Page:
The primary research focus of TBIS is the human brain, the central organ of the nervous system. The brain is a very complex system consisting of about 90 billion neurons and roughly 150 trillion connections. Because of this immense complexity, our understanding of the brain is very limited. As a consequence, causes of neurological and psychiatric disorders such as Alzheimer’s disease, Parkinson’s disease, epilepsy, autism spectrum disorder, schizophrenia, and depression, among others, affecting individual, families, and societies, remain largely unknown. According to the World Alzheimer’s Report in 2015, someone in the world develops dementia every 3 seconds and, by 2030, the total estimated worldwide cost of dementia will reach US$ 2 trillion.

It is therefore not surprising why the brain has gained significant research attention in the past decade or two as evidenced by several big brain projects or initiatives undertaken by governments across the world such as the United States of America, the European Union, Japan, and many others. Examples include the BRAIN Initiative in the US, the Human Brain Project in the EU, the Brain/MINDS in Japan, and several others. As a result, huge amount of neuroimaging data are continuously being generated. In a drive towards open science, these BIG DATA are also becoming more accessible to researchers around the world.

Closer to home, the Brain & Mind Research Center of Nagoya University has an ongoing Aging Cohort Study, which aims to scan 1,000 healthy volunteers across the adult lifespan. Using neuroimaging data such as resting state functional magnetic resonance imaging(rs-fMRI), diffusion-weight MRI (dMRI), structural MRI, and magnetoencephalography (MEG), among others, one of the study’s goals is to investigate alterations in the brain’s structure and function during healthy aging. There are also other studies involving participants with neurological (Alzheimer’s disease, Parkinson’s disease, multiple systems atrophy, amyotrophic lateral sclerosis, epilepsy, etc) and psychiatric (schizophrenia, autism spectrum disorder, bipolar disorder, etc) disorders. Data from these studies may also be accessible after obtaining permission from relevant researchers.

Research Topics

Research topics pursued by researchers belonging to the unit are mostly related to the brain. Below are some of these topics currently undertaken by the unit.

  • Development and applications of real-time functional MRI. This study aims to develop a real-time functional MRI system using the MRI scanner available at the Daiko campus. Real-time fMRI is a novel technique that enables the acquisition and analysis of functional magnetic resonance images in real-time. Real-time functional MRI has enabled the development of novel methods to probe brain functions in almost real-time. With real-time fMRI, ongoing brain activity can be detected and analyzed leading to application such as neurofeedback, which could help participants learn to control the activity of their brain using real-time feedback information. Real-time fMRI could also be used in brain computer/machine interfaces, which has the potential for neuro-rehabilitation.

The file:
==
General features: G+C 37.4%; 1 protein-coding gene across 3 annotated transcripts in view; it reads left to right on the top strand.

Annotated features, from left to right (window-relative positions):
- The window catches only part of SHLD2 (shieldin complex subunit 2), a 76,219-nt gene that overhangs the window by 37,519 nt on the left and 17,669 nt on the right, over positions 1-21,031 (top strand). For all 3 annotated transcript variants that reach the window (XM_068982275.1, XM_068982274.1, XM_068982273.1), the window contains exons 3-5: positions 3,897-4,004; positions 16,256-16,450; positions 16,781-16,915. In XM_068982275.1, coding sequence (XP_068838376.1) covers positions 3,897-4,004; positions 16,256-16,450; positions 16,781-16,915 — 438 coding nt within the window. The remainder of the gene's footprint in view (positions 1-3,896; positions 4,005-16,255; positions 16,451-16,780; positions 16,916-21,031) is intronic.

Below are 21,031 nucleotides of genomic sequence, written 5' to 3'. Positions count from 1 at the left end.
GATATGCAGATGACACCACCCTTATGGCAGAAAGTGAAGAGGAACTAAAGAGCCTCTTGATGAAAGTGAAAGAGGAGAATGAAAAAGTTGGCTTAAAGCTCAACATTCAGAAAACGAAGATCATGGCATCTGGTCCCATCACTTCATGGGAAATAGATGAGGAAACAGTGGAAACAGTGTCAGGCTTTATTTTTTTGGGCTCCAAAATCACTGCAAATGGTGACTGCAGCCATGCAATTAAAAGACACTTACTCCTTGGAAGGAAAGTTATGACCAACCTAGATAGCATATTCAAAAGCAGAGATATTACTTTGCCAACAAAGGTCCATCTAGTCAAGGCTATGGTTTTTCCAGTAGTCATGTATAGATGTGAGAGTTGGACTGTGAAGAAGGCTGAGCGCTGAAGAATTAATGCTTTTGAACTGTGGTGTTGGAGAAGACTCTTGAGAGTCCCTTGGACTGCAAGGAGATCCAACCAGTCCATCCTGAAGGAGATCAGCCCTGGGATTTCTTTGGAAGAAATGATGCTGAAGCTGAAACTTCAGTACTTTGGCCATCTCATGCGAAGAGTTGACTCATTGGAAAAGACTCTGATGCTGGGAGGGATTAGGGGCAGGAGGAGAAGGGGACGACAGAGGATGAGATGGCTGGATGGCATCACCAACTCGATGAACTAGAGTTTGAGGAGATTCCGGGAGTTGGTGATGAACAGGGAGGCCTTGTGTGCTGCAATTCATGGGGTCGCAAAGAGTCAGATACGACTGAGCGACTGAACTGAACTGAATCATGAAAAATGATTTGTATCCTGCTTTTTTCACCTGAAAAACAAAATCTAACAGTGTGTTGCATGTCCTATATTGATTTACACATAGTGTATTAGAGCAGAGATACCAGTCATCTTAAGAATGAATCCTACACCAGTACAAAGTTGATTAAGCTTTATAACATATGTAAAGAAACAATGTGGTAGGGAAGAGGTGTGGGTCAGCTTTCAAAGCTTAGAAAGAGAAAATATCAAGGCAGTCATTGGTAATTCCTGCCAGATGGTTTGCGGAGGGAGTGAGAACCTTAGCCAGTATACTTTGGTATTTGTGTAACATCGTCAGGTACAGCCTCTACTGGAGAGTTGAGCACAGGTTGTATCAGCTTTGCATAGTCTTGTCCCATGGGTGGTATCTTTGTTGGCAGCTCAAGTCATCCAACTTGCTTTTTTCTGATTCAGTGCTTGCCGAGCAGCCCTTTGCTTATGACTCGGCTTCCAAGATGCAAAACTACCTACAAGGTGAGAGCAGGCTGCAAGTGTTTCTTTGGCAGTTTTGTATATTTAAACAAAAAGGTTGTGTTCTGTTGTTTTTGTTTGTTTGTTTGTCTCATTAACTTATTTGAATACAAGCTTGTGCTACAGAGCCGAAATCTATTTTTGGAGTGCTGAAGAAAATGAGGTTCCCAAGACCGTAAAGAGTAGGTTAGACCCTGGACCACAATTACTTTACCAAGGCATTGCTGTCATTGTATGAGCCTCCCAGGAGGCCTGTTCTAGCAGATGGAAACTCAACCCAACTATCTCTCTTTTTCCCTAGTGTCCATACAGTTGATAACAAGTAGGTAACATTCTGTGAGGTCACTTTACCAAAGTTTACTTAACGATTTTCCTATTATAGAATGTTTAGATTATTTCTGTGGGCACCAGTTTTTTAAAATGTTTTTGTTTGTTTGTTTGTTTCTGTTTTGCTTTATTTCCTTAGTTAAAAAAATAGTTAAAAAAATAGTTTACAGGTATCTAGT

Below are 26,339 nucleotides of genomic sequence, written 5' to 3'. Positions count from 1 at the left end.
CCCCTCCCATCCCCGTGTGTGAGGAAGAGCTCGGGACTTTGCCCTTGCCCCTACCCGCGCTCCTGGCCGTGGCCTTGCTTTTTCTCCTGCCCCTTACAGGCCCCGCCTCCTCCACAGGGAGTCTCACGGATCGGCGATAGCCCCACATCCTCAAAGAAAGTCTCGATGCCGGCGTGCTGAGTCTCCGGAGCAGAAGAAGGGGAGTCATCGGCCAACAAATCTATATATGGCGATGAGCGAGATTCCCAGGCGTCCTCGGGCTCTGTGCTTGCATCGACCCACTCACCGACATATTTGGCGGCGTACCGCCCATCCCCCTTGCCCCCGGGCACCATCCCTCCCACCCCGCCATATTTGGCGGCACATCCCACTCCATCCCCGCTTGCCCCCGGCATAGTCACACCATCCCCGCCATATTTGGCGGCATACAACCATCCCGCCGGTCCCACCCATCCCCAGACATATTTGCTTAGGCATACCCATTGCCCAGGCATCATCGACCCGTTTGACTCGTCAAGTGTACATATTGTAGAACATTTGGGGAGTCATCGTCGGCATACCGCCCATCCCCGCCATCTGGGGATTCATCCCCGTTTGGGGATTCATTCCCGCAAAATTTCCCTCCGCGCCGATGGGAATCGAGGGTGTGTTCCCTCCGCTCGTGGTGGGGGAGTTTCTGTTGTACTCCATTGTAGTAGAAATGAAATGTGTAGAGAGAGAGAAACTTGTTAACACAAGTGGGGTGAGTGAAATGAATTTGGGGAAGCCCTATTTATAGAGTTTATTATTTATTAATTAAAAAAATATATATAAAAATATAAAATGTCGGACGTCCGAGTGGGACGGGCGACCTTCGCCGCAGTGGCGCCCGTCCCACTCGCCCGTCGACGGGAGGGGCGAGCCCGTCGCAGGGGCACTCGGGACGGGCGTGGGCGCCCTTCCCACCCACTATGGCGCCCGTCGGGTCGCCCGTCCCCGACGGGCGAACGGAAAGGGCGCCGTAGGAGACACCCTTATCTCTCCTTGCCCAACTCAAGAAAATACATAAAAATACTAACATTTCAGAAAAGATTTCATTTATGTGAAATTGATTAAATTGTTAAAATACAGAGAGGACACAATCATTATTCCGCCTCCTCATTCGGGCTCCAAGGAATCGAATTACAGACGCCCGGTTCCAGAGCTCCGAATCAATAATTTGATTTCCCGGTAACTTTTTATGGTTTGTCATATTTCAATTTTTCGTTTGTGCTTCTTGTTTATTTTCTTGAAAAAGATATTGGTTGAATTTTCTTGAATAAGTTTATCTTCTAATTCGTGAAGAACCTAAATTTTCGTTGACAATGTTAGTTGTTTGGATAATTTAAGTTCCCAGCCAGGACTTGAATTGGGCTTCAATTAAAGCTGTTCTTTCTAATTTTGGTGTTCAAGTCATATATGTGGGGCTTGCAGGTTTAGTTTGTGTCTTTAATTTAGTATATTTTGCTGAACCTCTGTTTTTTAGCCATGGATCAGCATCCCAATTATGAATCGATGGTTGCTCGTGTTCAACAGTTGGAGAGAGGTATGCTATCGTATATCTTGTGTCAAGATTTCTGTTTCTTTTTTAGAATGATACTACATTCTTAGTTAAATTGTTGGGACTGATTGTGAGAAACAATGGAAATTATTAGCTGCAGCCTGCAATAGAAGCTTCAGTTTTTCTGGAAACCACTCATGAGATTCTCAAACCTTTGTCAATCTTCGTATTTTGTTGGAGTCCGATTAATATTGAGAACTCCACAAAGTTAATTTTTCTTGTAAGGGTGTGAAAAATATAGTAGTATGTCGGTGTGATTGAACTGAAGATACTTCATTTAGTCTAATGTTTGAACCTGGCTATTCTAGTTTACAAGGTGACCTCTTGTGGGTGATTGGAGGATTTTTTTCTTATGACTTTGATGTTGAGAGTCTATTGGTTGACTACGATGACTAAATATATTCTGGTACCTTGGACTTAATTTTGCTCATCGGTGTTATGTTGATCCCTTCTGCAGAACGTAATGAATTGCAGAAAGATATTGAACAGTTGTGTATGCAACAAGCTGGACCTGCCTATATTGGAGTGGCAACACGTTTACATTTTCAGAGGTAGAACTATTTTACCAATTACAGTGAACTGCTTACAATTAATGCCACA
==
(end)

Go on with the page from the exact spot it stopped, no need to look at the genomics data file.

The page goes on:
• BMRC aging cohort study. This is an ongoing study of the Brain and Mind Research Center (BMRC), Nagoya University. Using several imaging modalities, such as resting state fMRI, T1- and T2-weighted MR images, diffusion tensor imaging (DTI), and magnetoencephalography (MEG), the study aimed to investigate the effects of healthy aging in the brain. We’ve investigated age-related changes in resting state networks using independent component analysis and graph theory, in fractional anisotrophy and white matter microstructural changes using DTI, and in gray matter atrophy using anatomical T1-weighted images.
  • Development of neuroimaging-based biomarkers for neurological or psychiatric disorders. In this study, multimodal neuroimaging data are used to identify characteristic changes in brain networks (“connectome”) associated with different neurological and psychiatric disorders. The study leverages on existing big neuroimaging data from BMRC’s ongoing aging cohort study of healthy controls and several studies involving patients with neurological and psychiatric disorders to examine disease-specific changes in the brain connectome, identify a connectome-informed signature of each disorder, and use these signatures to develop a biomarker. This biomarker could be used to provide more objective, direct, brain-based diagnostic information of the disease, discriminate different neurological and psychiatric disorders, and elucidate progression of brain network changes across different disease stages or subtypes, among others.

For students

As the amount of neuroimaging data explodes, the need for individuals, researchers, and scientists who can apply the full spectrum of modern computational techniques to these data also grows. For students, this is an opportunity to explore and learn the tools of data science irrespective of their specific courses. The Translational Biomedical Intelligent Systems unit of the Department of Integrated Health Sciences provides opportunities to learn these tools and to apply this knowledge to solve specific problems relating to the brain, its functions and organization, in health and diseased state.